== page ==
This is because if the state is where it’s at, if the nation is the locus of a citizen’s responsibility, then suddenly people become a secondary concern. Suddenly, it’s easy to pick and choose groups and admonish them for the actions of a tiny minority. (Like blaming crime on “foreigners,” for example.) When one is responsible to a state, one can construe and weasel about and twist things however one likes: the state or nation doesn’t have a face to grimace at the lie, or eyes you need to look into when lying through your teeth, or fists to punch you in the nose. This is why one cannot have responsibility to a nation or state except through one’s fellow citizens.
If you want to understand the failure of the citizen to the state in the modern world, what you need to grasp is the failure of the community, because the community allowed itself to be supplanted by the simulacrum of community–the internet circle-jerk, the prison-like context of the average public school, the idiocy of most political parties, the occasional picnic with co-workers, or what have you. These are, as teacher and educational reform advocate John Taylor Gatto puts it, “networks” and he means that word in a negative way. Networks, you see, are problematic because they invite a narrow, limited form of engagement (and the suppression of the rest of what makes you human) in contrast to communities which require a much more wide-ranging sort of engagement with one another, including both our positive and negative sides, but also involving common goals and needs and concerns that shine through different beliefs and different approaches preferred by individuals.
Healthy communities are places of negotiation of difference, of compromise and acceptance (uneasy or otherwise), and they are more diverse than anyone realizes because diversity is simply the human norm; at best, the healthiest networks are places where differences are simply suppressed after being labeled as “not for discussion” or “equally good.” Healthy communities are places where human beings must engage across their differences; in the best and healthiest networks, the best we manage is shallow embrace that indeed enacts marginalization and exclusion, and most of the time policy dictates that we ignore differences politely.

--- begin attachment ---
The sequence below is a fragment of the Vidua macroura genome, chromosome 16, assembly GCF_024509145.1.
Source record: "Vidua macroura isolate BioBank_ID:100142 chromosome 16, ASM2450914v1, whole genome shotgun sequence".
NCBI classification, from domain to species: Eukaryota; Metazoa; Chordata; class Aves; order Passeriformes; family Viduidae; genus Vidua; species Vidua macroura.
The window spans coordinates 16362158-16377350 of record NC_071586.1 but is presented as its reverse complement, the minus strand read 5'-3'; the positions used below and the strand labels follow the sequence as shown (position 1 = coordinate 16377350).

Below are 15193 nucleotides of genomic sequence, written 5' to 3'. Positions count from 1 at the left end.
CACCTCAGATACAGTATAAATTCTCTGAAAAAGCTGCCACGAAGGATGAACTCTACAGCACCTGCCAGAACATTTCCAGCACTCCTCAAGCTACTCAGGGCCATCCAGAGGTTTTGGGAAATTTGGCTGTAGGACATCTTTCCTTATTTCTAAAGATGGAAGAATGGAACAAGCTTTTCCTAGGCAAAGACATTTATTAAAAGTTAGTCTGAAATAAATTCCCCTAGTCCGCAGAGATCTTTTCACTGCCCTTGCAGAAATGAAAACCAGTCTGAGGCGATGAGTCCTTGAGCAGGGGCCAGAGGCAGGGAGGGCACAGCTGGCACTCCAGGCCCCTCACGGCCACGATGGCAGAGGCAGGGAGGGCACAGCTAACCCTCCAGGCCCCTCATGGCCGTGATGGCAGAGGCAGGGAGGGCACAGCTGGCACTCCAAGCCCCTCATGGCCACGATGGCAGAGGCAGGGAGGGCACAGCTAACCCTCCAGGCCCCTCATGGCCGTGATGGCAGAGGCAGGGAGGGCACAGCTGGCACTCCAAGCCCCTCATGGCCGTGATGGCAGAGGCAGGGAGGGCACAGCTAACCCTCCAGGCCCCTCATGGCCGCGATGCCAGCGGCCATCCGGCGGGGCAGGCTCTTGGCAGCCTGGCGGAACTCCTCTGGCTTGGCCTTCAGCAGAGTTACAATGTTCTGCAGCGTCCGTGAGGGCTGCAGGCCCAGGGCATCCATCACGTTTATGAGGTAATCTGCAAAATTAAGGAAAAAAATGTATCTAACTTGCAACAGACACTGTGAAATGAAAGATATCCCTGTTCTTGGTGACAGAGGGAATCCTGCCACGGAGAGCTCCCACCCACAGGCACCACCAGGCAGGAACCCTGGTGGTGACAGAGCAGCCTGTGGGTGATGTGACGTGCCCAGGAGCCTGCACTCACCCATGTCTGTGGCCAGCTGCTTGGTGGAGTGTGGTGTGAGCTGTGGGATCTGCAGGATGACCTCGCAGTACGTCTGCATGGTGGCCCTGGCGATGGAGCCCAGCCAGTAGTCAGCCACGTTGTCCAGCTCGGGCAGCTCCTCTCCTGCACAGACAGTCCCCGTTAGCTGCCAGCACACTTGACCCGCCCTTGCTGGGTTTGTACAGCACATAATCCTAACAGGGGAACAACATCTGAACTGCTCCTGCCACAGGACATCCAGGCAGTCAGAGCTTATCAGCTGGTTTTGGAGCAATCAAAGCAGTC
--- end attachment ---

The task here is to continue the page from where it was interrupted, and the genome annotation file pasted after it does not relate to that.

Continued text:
(A great example is how online, behviour like trolling is very common. But if someone acted like a troll offline, how long do you think they would be able to get away with it? Well, in a network, like a middle school for example, it might be quite a while, but in a real community, not very bloody long. It’s hard to rant in people’s faces too long before you stop getting invited to the parties and meetings, get asked to sort yourself out, and finally get exiled. And being banned from a website is much less traumatic than being exiled from a community.)
We’ve seen this kind of abstractive state-fetishizing before, of course, and the thing that hasn’t seemed to sink in is that it leads to bad situations. Very bad situations. After all, it was all the vogue, just a few generations ago, in places like Central Europe, in Japan, and slightly more recently in Korea (where magical-racial conceptions of the nation-state were inspired by Japan and Germany after the Korean war; while in the South this was used to suppress diversity of political culture, in the North it led to the Orwellian psycho-state we all love to hate). One reason the talk of honest shopkeepers and duty to the state makes me nervous is how popular such phrases have been in political fascism.
Worse, to prattle on about one’s responsibility to the state is to neglect that human beings have–whether Moon would like to acknowledge it or not–a profound responsibility to themselves. Again, my experience in Korea has driven that home: I am constantly approached by young people who are looking for someone–anyone–to back them up that, yes, if you really, truly hate your major, you should change it. That if you really, truly dream of being a scholar of this or that, you should go for it. That if you really want to do art, you should give it a go. Get a job, sure, but don’t let your mother tell you to give up and become a salaryman or office girl. If you don’t feel you should marry so-and-so, then for Christ’s sake don’t do it, no matter how much everyone you know is pressuring you to do so! Don’t want to marry? Don’t! Because if you look around at all the sullen, tired, unhappy faces around you… trust me, most of those people are in a state where they constantly ignore their own instincts, their own responsibility to themselves regarding their happiness and productivity in this one shot at life that they’ve been lucky enough to have.